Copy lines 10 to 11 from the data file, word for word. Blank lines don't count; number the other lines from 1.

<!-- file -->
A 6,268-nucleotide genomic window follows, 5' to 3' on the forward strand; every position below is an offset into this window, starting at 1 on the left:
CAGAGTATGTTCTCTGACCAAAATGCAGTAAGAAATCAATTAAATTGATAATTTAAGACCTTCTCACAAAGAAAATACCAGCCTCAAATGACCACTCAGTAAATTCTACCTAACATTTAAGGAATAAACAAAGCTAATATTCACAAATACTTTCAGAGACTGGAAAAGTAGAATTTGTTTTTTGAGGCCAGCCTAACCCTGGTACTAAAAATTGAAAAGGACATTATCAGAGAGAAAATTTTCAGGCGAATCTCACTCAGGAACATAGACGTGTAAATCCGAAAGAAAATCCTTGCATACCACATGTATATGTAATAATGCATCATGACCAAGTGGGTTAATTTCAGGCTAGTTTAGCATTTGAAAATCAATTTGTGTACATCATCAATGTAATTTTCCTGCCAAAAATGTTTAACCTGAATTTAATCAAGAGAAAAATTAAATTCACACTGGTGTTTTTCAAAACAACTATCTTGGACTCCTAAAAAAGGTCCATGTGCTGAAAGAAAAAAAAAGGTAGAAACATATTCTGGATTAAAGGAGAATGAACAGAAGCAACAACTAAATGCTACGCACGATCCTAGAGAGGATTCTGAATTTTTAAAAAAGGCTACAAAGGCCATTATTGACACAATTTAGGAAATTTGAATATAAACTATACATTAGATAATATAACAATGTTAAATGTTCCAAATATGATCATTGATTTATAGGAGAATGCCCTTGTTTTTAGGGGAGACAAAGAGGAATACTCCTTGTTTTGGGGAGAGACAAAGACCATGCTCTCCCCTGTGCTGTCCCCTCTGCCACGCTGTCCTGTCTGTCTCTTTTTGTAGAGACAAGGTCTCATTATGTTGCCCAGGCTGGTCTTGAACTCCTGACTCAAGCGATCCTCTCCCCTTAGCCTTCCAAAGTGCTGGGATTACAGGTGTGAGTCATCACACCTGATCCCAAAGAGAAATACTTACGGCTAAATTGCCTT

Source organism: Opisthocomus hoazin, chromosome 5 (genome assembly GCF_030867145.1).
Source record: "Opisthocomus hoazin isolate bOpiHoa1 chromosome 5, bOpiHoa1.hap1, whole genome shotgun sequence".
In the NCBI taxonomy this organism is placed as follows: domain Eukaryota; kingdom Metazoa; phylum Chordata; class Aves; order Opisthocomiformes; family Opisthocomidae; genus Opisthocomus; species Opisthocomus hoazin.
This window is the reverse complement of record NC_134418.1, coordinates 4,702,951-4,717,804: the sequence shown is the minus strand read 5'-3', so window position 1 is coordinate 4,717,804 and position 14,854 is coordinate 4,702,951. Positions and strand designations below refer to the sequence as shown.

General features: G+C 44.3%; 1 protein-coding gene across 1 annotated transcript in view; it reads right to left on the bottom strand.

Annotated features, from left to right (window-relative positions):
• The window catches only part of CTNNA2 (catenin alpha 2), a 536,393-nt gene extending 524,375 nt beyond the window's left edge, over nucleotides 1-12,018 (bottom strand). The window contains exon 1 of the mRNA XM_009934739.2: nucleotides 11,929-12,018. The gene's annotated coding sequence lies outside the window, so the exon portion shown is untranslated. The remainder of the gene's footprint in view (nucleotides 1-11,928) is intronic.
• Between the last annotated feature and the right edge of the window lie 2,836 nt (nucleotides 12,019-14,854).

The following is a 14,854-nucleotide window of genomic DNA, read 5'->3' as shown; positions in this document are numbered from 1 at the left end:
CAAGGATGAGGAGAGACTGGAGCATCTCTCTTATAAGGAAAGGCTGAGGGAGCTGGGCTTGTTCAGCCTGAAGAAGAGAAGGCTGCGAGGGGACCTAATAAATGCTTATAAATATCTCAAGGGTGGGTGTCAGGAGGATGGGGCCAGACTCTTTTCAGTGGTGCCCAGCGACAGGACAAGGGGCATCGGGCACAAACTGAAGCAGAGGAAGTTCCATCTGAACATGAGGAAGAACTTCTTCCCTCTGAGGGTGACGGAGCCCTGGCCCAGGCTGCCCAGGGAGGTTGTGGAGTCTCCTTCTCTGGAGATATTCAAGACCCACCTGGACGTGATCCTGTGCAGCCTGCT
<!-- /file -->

• Between the last annotated feature and the right edge of the window lie 2,836 nt (nucleotides 12,019-14,854).

The following is a 14,854-nucleotide window of genomic DNA, read 5'->3' as shown; positions in this document are numbered from 1 at the left end: